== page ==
The petitioner New York Racing Association, operator of races at three New York racecourses, sought to overturn a decision by the New York State Racing and Wagering Board that permitted the live audio broadcast of out-of-state races into homes and telephone account wagering on those races at times when live racing was being conducted at petitioners tracks.
The trial court granted the petition and set aside the order. In this opinion, the Appellate Division agrees with that decision. While there is nothing in the statute that prohibits live audio broadcasts into homes, there is nothing that permits it either. The New York Constitution prohibits gaming except where specifically authorized by law. Therefore, that provision prohibits the order that the Board entered in this case.
In this proceeding, petitioner New York Racing Association (NYRA) sought to vacate an order of respondent New York State Racing and Wagering Board that permitted respondent Off-Track Betting Corporation (OTB) to transmit, in-home over the Crosswalks cable network channel, live-call broadcasts (audio only) and a delayed video replay of races run at out-of-state tracks. NYRA complained that OTB was accepting telephone wagers on these races at a time when it was conducting thoroughbred racing at Belmont Park and therefore exceeded the authority granted to it by § 1002 of the Racing, Pari-Mutuel Wagering and Breeding Law. It is NYRA's position that during any period when in-State thoroughbred racing is being conducted, the statute permits wagering only where the out-of-state race is deemed to be "of special interest" or wagers are accepted "with NYRA's consent" (citing Racing, Pari-Mutuel Wagering and Breeding Law § 523[a] ). Supreme Court agreed, reasoning that this provision should be read to limit such wagering as is authorized on out-of-State races by article 10 of the statute.
We note that article 10 was enacted in 1984 for the stated purpose of allowing, on an experimental basis, the simulcasting of horse races and pari-mutuel betting thereon with the intent to promote the growth of the racing industry and generate additional revenues, both for the industry and government. To this end, the Legislature added provisions that permit telephone wagering (§ 1012) and the daily simulcasting and wagering, at OTB branch offices and simulcasting facilities, of up to two races conducted at out-of-State thoroughbred tracks (§ 1017). Both provisions are scheduled to expire on June 30, 2002. It is clear that a facility may accept wagers irrespective of whether it provides a simulcast; as provided by § 1017(1)(e), nothing in that section is to be construed "to prohibit the acceptance of wagers on races conducted at out-of-state tracks without the display of the live simulcast signal if authorized under any provision of this chapter " (emphasis added). Section 1012 authorizes in-home wagering on any races "offered" by OTB and the maintenance of "telephone betting accounts".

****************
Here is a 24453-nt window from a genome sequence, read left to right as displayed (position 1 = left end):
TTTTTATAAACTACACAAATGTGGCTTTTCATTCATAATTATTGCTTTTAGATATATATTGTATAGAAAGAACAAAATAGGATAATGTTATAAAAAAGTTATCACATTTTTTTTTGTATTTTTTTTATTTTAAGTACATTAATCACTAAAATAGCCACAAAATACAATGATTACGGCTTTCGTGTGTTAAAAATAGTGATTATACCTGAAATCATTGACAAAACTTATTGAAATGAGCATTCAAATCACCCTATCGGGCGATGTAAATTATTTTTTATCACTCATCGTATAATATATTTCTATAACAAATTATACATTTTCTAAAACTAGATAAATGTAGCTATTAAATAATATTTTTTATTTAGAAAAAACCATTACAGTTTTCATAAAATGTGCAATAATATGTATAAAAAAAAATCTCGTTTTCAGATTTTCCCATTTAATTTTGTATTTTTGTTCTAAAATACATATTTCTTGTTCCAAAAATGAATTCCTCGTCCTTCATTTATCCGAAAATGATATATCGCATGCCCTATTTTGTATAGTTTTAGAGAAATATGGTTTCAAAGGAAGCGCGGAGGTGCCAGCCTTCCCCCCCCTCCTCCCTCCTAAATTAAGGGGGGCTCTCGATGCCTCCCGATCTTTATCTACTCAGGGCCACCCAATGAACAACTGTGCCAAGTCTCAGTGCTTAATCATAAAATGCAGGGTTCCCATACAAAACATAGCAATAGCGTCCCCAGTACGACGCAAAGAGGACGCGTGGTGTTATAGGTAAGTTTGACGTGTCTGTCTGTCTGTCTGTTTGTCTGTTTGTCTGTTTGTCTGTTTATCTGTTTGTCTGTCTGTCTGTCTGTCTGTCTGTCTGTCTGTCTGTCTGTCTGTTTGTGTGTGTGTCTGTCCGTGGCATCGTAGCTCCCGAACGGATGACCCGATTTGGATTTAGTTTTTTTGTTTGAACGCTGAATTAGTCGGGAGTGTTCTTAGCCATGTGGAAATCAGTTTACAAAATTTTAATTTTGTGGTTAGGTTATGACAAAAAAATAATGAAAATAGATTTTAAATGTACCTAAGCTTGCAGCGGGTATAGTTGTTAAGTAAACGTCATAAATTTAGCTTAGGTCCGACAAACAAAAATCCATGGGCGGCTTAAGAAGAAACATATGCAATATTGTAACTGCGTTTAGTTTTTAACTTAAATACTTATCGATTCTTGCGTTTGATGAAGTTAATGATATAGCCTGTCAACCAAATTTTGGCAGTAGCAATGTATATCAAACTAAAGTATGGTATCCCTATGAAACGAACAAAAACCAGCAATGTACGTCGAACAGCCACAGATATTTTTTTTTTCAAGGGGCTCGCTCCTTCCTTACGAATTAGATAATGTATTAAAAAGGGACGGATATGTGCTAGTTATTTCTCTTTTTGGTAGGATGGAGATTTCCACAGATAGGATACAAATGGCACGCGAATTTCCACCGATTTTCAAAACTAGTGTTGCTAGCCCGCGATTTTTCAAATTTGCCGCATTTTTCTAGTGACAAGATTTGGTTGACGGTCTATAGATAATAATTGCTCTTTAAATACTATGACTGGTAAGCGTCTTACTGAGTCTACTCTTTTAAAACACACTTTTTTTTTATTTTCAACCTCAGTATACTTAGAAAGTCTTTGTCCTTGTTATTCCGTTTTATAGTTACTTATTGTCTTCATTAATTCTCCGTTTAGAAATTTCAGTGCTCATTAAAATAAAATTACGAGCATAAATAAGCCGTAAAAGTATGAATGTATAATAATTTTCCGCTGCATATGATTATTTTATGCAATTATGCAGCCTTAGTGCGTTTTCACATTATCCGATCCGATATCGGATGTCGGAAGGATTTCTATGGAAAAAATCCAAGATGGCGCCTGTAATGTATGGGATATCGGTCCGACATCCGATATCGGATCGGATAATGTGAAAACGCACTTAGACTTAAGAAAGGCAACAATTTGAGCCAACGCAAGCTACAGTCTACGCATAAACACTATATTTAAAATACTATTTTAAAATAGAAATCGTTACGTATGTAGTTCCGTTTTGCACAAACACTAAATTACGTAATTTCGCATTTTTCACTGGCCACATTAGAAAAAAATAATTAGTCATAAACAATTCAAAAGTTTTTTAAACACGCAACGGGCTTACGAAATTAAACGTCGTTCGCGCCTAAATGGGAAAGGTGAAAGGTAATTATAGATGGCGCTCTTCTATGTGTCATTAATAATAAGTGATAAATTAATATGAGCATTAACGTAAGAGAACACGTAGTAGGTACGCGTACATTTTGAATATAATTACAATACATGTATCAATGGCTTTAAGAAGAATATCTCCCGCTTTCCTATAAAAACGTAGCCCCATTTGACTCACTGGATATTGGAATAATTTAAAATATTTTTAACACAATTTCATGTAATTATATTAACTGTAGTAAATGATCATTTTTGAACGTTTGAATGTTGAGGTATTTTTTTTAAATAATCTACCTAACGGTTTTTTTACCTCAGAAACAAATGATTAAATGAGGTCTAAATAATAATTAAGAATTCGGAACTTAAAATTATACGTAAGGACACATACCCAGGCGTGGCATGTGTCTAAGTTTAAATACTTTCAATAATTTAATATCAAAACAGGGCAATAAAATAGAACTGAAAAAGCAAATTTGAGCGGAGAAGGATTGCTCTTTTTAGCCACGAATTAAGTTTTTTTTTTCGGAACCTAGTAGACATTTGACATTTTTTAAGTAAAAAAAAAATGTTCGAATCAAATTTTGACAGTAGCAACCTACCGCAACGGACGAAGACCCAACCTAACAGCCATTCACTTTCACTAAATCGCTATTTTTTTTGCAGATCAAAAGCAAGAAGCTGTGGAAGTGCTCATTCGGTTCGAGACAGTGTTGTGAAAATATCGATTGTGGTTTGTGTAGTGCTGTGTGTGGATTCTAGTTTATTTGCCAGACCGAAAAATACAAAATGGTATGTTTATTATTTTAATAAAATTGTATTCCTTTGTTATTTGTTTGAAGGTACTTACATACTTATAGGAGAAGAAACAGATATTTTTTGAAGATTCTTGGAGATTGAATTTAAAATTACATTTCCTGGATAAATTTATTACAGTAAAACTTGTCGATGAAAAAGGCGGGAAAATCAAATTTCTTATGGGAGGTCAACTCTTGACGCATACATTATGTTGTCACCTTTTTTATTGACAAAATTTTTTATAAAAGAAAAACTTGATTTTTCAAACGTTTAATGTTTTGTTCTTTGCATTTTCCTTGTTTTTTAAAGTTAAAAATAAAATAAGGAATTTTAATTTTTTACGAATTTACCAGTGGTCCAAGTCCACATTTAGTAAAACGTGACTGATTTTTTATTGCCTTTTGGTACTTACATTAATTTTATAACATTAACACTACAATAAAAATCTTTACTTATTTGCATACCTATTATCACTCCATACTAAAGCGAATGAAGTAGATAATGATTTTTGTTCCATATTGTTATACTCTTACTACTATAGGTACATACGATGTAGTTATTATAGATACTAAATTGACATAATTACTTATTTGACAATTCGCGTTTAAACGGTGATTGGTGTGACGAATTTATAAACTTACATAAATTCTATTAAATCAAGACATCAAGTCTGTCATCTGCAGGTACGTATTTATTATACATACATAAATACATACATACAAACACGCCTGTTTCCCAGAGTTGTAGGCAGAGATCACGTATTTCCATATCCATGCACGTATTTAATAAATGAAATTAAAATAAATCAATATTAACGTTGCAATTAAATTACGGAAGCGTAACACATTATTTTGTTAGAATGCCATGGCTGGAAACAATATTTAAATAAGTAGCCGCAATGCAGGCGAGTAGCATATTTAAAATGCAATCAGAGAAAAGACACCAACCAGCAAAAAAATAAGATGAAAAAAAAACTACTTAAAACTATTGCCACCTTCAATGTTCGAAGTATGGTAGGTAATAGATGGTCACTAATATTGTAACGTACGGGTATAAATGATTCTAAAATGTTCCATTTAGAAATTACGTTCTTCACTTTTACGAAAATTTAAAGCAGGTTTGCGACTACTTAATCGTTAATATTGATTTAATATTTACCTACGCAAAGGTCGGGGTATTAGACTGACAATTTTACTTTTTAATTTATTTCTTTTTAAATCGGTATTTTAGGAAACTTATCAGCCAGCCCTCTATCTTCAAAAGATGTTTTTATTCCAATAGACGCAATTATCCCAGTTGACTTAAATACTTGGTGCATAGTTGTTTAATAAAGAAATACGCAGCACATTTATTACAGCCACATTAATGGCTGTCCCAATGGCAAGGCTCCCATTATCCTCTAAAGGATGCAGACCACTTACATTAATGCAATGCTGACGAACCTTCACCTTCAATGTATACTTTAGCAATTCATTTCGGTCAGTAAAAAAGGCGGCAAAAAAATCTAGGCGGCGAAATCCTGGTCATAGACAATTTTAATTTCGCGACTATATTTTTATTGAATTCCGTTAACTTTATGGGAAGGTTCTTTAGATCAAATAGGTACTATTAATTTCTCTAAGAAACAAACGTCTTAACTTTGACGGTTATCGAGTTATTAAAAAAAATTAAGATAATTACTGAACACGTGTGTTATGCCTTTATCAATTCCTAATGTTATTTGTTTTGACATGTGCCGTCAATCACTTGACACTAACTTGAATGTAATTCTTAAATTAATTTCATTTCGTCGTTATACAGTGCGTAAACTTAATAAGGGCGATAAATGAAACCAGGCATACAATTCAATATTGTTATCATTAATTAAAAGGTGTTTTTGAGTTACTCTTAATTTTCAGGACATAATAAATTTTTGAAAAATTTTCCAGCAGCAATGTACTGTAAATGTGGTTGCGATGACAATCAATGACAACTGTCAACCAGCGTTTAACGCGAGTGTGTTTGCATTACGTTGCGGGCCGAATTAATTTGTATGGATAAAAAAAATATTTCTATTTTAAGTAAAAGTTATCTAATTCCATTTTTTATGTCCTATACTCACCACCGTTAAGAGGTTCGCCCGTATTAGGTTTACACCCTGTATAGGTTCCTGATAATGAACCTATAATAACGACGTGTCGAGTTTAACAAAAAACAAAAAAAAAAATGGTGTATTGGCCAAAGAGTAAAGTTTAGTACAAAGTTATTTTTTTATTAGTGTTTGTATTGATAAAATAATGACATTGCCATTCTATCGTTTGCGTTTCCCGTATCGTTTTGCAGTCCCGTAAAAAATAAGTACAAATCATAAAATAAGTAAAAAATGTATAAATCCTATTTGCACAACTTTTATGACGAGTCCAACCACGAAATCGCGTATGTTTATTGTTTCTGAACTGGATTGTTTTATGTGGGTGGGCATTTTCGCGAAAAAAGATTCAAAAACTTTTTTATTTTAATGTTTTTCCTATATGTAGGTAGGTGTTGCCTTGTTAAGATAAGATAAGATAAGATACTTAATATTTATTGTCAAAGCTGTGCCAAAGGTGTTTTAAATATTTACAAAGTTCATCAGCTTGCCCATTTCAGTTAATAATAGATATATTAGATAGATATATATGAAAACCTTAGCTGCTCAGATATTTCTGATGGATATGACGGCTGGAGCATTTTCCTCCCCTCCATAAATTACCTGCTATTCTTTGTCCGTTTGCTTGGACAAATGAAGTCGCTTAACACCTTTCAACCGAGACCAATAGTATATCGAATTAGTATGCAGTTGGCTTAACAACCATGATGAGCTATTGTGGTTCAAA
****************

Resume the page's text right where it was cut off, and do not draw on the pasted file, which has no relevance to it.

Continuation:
This Court discerns nothing in these sections that addresses the issue before us, which is whether the Board may direct OTB to provide some variation of in-home simulcasting of out-of-State races and permit OTB to accept telephone wagers on the outcome. The governing provision is Racing, Pari- Mutuel Wagering and Breeding Law § 1003, which states, in subdivision 1(a):